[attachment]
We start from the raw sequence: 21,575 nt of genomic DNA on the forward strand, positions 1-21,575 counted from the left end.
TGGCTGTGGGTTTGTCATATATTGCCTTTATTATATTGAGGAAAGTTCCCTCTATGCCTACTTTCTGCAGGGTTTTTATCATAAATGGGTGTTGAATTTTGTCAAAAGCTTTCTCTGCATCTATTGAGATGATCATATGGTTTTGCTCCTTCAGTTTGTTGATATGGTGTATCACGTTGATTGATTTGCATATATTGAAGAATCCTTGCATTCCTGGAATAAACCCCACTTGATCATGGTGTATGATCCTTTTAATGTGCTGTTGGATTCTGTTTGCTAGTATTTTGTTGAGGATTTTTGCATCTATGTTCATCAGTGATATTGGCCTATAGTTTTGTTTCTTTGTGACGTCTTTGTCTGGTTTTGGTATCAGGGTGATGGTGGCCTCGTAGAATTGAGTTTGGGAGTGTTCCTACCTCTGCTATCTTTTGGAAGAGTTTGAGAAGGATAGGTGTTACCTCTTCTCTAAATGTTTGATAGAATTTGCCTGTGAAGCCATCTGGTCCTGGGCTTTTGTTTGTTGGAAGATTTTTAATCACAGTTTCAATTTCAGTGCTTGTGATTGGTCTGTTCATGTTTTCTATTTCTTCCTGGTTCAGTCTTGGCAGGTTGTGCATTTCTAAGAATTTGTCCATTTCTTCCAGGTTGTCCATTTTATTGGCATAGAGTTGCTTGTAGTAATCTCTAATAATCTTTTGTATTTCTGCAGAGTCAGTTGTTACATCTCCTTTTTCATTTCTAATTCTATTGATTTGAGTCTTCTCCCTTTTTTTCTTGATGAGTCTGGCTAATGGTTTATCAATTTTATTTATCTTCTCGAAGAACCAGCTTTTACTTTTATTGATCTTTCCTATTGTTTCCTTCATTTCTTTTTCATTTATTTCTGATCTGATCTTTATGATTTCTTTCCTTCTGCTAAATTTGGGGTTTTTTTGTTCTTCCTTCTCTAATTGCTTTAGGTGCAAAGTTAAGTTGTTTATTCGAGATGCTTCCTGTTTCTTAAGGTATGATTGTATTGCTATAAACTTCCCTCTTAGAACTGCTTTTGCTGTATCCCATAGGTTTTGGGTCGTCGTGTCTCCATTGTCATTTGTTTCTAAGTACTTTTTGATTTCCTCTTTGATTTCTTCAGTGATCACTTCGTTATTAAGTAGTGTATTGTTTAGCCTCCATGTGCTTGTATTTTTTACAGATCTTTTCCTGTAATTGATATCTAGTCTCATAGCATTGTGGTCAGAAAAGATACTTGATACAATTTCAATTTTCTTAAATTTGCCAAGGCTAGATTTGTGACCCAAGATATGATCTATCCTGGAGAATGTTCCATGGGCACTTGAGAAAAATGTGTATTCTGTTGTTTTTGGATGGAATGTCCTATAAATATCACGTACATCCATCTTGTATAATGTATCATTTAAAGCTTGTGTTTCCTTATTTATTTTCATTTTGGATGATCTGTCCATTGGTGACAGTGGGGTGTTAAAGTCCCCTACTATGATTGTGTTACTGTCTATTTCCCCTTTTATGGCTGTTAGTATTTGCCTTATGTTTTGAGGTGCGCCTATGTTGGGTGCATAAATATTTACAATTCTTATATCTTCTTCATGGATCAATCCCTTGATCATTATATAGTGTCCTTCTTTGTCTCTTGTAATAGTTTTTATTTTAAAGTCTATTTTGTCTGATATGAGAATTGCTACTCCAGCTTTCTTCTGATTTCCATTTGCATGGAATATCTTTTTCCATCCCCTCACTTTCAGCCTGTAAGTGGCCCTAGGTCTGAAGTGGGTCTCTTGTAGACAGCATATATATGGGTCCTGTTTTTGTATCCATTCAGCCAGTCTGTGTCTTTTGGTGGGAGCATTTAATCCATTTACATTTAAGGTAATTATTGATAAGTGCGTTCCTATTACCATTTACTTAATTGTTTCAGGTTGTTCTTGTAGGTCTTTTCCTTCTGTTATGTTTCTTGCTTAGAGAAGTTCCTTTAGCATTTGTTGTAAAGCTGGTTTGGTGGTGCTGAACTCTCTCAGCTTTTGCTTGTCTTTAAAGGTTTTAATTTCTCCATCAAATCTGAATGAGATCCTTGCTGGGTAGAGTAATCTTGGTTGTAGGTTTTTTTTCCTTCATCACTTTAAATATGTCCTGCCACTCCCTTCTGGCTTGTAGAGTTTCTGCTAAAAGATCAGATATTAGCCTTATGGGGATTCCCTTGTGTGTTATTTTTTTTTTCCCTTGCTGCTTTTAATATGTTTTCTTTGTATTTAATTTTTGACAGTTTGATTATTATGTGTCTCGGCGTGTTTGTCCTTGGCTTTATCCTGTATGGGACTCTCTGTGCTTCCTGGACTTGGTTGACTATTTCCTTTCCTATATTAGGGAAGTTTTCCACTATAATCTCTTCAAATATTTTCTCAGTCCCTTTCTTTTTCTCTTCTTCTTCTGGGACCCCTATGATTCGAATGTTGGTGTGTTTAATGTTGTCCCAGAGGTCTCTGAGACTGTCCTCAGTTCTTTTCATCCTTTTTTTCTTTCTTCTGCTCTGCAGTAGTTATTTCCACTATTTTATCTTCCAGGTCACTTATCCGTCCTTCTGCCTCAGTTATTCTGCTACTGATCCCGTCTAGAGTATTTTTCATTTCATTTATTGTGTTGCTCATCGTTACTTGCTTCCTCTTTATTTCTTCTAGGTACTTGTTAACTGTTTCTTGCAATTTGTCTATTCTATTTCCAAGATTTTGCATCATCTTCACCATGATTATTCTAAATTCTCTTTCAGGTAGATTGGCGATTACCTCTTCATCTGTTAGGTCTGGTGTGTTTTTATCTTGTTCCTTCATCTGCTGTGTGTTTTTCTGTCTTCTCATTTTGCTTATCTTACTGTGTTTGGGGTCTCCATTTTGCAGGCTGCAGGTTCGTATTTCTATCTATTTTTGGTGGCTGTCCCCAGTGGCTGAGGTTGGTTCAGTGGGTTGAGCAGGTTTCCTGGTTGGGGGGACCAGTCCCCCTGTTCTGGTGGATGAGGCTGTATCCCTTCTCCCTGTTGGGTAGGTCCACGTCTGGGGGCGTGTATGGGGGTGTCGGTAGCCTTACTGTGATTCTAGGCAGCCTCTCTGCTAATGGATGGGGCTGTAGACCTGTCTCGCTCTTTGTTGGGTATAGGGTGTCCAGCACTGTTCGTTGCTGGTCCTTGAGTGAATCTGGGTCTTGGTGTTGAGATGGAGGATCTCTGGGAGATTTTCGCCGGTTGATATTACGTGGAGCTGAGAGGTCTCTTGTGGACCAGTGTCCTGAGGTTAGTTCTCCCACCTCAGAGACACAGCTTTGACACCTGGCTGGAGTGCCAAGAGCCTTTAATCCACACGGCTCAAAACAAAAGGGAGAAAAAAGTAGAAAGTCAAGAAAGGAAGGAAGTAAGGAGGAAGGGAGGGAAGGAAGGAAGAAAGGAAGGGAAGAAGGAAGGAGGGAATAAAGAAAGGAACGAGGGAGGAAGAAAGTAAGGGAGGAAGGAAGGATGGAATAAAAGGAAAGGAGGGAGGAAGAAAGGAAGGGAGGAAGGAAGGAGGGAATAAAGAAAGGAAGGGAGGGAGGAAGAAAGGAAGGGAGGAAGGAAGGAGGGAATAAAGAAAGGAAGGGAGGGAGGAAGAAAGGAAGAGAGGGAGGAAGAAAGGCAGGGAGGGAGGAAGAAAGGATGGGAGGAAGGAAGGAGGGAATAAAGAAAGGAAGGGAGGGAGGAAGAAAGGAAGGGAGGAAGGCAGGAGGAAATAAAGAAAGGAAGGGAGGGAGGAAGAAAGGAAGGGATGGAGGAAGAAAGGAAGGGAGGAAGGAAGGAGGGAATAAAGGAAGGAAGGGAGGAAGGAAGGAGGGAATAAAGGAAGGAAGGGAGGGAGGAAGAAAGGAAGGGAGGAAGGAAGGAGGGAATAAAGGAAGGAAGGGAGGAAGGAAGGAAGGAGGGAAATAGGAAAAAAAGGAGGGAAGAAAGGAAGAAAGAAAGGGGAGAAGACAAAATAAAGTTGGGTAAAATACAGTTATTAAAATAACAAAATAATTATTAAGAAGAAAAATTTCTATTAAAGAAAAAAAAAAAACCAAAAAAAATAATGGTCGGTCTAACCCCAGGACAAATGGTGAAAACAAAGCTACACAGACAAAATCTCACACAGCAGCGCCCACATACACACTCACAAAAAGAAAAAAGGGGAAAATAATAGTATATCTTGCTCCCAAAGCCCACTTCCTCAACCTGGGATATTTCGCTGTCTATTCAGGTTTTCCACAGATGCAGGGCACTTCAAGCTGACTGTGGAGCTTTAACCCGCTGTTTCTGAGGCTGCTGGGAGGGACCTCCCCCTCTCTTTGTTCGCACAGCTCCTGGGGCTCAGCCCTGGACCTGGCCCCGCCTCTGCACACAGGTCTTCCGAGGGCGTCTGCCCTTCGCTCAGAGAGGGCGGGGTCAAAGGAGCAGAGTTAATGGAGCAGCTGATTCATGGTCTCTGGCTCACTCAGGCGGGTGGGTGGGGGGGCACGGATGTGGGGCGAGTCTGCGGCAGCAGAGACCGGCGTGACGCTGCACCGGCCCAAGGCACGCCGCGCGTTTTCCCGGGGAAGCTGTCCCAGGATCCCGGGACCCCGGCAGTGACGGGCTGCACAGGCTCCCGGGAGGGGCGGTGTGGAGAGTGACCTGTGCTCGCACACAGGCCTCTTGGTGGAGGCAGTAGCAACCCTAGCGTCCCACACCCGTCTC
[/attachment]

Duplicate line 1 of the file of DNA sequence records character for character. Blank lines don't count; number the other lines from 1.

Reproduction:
We start from the raw sequence: 21,575 nt of genomic DNA on the forward strand, positions 1-21,575 counted from the left end.